Sister-in-law was persistent.  "You make such good salads."  I do?  I don't think it's going to be on my epitaph that I was a maker of superb salads.  I'm not sure it's how I want to be remembered anyway.  I guess she really liked the salad I made for Father's Day dinner.  My mother was making the potato salad (more specifically, she was making my recipe for sweet potato and black bean salad), so how about I make the coleslaw?

*Yawn* Did I hear someone ask for cole slaw?

Maybe I'm exaggerating a bit, but while cole slaw is always appreciated at a picnic, I just don't find it interesting.  I mean, I do always eat it when it's offered to me, but it's not what I most want to make for a picnic.  When I do make it, I try to jazz it up, but my usual way of jazzing it up is my tropical cole slaw and I'm bored with that recipe.  I'm not inclined to make the classic version because I don't really like mayonnaise.

I floated some ideas around my head and looked up some recipe variations online.  What could I do to add some different flavors and textures to ordinary coleslaw?  Now that it's summer, the ingredient I think of most is corn.  I envisioned coleslaw with corn, roasted peppers, and two different colors of cabbage.  That would give a few colors and flavors.  Such a coleslaw  would need a light dressing that would be a bit sweet, a bit acidic, and maybe even have a little spice to it.  Vinegar, honey, and mustard would do that tick nicely.

I really went all out for this.  I cut up my own cabbage.  I wasn't even planning to do that.  The store just didn't have any bags of pre-shredded coleslaw mix.  I did use frozen corn though.  It may be summer, but it's not quite fresh corn season yet.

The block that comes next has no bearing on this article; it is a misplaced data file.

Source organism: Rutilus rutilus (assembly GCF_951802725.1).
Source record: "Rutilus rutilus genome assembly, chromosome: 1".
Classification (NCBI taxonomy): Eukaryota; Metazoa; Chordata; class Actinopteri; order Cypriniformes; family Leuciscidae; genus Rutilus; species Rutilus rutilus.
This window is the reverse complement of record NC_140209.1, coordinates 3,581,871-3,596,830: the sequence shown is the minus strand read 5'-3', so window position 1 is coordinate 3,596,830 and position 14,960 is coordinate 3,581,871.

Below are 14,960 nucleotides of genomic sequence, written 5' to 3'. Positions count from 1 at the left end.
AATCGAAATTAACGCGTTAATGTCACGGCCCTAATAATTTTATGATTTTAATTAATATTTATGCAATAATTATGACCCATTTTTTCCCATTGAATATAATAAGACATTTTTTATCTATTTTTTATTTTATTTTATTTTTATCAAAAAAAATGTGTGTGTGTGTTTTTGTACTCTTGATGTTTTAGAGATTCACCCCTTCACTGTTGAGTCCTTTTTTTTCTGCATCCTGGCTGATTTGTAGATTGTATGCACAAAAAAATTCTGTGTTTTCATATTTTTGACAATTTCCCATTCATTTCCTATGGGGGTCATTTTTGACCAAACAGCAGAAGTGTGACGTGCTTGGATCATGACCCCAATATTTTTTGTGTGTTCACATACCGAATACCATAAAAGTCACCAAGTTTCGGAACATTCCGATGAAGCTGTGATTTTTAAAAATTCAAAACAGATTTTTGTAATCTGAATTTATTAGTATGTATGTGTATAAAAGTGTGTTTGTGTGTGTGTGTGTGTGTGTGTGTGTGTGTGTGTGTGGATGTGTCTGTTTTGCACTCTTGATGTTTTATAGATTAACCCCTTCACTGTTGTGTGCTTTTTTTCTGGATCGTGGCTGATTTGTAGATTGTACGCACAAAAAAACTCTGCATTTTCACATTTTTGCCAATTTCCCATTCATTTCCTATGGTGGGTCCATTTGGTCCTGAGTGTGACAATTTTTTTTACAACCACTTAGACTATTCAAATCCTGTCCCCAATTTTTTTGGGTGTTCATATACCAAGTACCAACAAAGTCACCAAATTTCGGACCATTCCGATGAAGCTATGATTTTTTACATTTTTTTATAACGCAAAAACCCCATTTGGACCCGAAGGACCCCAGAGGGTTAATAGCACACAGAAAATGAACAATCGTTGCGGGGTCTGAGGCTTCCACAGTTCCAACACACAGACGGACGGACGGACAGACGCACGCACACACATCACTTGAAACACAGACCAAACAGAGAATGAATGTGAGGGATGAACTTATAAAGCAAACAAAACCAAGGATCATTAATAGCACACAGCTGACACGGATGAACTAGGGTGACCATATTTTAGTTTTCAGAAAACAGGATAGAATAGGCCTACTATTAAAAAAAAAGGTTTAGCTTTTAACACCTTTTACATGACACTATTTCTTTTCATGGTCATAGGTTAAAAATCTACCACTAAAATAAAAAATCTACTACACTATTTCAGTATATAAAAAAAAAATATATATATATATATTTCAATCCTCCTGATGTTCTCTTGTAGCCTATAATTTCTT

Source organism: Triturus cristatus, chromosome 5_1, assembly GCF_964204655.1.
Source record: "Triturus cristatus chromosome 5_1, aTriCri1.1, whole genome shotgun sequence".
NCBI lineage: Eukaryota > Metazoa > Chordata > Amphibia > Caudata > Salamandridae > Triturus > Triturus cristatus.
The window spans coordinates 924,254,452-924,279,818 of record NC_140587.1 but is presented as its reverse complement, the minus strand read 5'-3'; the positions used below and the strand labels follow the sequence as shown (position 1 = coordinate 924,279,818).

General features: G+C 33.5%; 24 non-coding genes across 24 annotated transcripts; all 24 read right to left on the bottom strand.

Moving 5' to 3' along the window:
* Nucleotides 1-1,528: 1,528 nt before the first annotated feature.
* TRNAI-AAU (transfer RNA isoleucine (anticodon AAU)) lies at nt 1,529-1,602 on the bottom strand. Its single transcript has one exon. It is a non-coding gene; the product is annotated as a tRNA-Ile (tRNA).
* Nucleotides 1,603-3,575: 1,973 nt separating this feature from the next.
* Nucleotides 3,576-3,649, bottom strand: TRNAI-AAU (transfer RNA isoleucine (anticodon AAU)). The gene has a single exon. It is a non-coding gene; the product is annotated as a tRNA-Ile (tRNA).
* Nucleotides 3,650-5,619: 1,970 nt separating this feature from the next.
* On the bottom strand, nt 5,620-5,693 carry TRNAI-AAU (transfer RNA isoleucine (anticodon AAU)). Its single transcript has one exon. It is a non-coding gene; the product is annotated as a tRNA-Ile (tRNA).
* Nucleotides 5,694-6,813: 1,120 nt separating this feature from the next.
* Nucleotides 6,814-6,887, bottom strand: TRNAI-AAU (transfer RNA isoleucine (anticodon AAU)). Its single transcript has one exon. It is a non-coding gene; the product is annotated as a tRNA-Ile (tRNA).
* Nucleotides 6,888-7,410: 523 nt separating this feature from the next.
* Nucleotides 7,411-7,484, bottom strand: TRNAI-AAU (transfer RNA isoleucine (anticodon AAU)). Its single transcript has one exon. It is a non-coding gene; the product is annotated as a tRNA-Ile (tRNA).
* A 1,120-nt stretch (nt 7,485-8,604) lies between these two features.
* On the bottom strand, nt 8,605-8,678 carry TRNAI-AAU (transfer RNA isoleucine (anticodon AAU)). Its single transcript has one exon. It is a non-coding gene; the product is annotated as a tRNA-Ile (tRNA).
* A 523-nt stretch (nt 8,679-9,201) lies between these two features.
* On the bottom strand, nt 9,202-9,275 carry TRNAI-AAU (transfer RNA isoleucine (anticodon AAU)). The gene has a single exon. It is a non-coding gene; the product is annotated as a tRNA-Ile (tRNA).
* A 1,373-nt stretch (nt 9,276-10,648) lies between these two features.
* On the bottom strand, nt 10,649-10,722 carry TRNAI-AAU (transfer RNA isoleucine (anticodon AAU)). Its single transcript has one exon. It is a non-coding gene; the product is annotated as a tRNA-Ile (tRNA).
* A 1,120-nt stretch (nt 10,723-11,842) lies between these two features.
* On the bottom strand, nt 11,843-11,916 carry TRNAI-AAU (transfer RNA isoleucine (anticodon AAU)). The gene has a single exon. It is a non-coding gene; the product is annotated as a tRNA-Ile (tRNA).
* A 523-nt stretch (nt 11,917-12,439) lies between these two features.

I also made biscuits because I love biscuits and can never make enough of them.  I mixed some parmesan and black pepper into my classic recipe (the one I use for this crust, but with another half cup of flour) for a new spin on flavor.

Salting cabbage overnight to get the excess liquid out ahead of time makes for less soupy cole slaw.  Thank you Cooks Country for teaching me that trick.

The resulting cole slaw is almost red, white, and blue!

Of course we had other food like ribs, fried chicken, two kinds of sausage, and the aforementioned sweet potato salad along with some cold ratatouille, red potatoes, and corn on the cob.

The family was very into the soccer game as you can see.  Too bad Colombia lost to Brazil.

Colorful Picnic Cole Slaw

  • 1 head green cabbage, cored and cut into strips
  • 1/2 head red cabbage, cored and cut into strips
  • 1/4 cup salt
  • 1 10 oz package frozen corn, thawed (NOT IN THE MICROWAVE - it shrivels up and dries out)
  • 1 6 oz jar roasted red peppers cut into small dice
  • 1/2 cup red wine vinegar
  • 1/4 cup honey
  • 1 Tbl dijon mustard
  • 1/2 cup olive oil 
 The night before making the salad, toss the cabbages with 1/4 cup salt and place in a colander set over a bowl.  Allow to stand in the refrigerator and let the liquid drain off.  Right before making the coleslaw, rinse well and dry. 

Toss cabbages with corn and peppers in a large bowl.  Set aside.

In a small bowl whisk the vinegar, honey, and mustard together until well blended.  Slowly whisk in the oil until it is blended and emulsified.  Toss the dressing with the vegetables and allow to sit and let flavors blend before serving.